Are Portland Summers Getting More Humid?

If you really want to quantify the weather’s precise degree of moisture-based shittiness, you can use a statistic called “dew point.”

When I left D.C. for Portland 20 years ago, one perk was Portland’s dry summer air. Sweat could actually evaporate and cool your body! The last few summers, however, have seemed increasingly muggy—now I feel almost as sweaty as I did back east. Are Portland summers getting more humid? —Gimme Swelter

Climate trends are difficult things to measure (especially if your attempts to measure them consist of playing Fruit Ninja in bed and refusing to get up until someone tells you the answer). That said, even climatologists struggle; you need a lot of data points to be sure a change is even happening. In other words, ask me in 100 years.

Just kidding! We do have some data on humidity in Portland. Relative humidity is not the best stat for comparisons, though: Warm air can hold more moisture than cold air, so the number varies with temperature throughout the day. If you really want to quantify the weather’s precise degree of moisture-based shittiness, you can use a statistic called “dew point.”

The dew point is the temperature at which the air can’t hold any more water (meaning, among other things, that your sweat can’t evaporate). Below the dew point, the air has more water than it can hold, so condensation—dew—will begin forming on any available surface.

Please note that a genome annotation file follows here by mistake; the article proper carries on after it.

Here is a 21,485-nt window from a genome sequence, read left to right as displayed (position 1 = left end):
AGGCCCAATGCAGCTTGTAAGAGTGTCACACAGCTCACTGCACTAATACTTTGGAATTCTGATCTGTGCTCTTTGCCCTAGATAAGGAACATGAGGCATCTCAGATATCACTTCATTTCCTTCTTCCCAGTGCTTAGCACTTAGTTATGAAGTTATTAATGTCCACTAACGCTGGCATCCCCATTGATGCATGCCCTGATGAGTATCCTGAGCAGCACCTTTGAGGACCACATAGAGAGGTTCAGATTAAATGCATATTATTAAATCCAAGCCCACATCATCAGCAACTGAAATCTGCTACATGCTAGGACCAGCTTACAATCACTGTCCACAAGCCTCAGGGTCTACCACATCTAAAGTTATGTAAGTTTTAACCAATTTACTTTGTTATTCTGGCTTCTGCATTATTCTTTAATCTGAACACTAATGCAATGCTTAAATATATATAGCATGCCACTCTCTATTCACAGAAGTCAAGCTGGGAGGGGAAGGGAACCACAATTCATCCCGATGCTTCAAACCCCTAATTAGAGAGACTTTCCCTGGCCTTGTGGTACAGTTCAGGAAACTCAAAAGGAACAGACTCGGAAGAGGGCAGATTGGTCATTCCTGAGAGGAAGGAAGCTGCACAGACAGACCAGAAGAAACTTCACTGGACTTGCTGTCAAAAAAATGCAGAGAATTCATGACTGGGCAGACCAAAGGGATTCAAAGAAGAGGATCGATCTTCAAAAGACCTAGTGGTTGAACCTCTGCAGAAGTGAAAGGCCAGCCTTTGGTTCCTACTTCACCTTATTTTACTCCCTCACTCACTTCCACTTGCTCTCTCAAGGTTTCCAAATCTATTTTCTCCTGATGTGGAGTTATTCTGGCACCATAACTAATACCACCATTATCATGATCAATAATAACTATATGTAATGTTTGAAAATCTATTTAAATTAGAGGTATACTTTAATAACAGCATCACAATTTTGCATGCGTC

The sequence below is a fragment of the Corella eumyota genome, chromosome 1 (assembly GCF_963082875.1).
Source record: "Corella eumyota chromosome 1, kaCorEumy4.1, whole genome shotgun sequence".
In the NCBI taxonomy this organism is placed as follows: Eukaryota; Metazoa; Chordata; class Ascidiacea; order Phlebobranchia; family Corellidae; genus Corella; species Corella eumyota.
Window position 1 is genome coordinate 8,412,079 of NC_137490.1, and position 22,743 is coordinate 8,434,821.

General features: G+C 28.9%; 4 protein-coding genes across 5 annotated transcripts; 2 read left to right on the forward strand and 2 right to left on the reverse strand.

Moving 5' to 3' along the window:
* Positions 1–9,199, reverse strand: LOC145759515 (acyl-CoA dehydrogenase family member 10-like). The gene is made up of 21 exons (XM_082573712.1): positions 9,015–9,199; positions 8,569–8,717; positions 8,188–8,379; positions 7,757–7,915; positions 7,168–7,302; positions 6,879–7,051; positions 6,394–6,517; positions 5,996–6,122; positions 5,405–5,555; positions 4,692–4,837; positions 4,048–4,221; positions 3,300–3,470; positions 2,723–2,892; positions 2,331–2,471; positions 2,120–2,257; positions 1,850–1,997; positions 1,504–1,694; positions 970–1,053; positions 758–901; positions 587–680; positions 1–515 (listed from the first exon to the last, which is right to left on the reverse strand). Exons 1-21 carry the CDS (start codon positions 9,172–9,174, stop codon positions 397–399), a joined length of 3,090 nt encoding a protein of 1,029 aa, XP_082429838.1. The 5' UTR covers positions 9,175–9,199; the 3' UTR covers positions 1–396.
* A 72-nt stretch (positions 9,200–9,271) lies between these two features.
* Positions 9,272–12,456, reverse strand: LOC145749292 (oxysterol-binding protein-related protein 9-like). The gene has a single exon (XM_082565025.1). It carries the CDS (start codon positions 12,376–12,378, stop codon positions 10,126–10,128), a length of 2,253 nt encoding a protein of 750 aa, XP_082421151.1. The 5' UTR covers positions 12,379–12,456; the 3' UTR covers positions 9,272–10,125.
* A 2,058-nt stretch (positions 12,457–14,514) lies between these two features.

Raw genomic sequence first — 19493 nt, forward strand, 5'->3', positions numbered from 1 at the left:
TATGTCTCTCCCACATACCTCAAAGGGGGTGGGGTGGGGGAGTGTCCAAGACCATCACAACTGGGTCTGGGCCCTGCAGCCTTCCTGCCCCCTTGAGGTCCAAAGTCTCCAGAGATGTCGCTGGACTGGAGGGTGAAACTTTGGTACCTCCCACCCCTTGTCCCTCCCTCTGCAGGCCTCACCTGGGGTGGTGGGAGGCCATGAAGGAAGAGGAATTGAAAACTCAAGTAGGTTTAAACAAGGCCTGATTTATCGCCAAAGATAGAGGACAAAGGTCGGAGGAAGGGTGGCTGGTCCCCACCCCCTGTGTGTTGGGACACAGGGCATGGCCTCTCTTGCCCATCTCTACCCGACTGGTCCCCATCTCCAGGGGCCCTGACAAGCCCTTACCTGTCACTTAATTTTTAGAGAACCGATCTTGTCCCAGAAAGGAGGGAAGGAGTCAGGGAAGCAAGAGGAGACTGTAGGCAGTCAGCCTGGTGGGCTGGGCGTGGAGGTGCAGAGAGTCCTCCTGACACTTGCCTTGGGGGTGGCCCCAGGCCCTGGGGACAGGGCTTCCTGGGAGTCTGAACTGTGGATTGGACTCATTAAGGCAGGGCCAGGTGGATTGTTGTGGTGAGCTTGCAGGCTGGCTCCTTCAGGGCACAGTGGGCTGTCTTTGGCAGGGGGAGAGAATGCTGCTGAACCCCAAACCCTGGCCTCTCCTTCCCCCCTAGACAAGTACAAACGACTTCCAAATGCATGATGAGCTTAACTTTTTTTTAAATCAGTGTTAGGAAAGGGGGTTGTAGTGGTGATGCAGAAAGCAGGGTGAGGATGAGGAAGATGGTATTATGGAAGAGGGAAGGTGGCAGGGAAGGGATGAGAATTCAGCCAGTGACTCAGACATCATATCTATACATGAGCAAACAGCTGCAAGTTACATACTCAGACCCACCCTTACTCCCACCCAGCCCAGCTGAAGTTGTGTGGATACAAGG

The higher the dew point, the wetter the air. A dew point of 60 degrees feels noticeably humid. A dew point of 70 degrees is oppressive. Anything 75 or above is please-kill-me territory.

So, are our summer dew points rising? Here’s what we know: The generally accepted predictions of climate change (the ones we’ll punch people for disagreeing with even though we don’t understand them either) suggest that Pacific Northwest summers should be getting drier (and hotter). The opposite trend would be surprising.

That said, both 2021 and 2022 were well above average for summer days when the dew point reached 65 or higher. I can see where you’re coming from, Swelter, but two data points do not a trend make.

Six other summers in the past 30 years the dew point also topped 65: 1993, 1998, 2009 and 2013. An interesting distribution, to be sure, but a hockey stick graph it ain’t. Climate change will doubtless fuck up our lives in many novel and exciting ways, but for now bringing the bayou to Portland doesn’t seem to be one of them.

Questions? Send them to dr.know@wweek.com.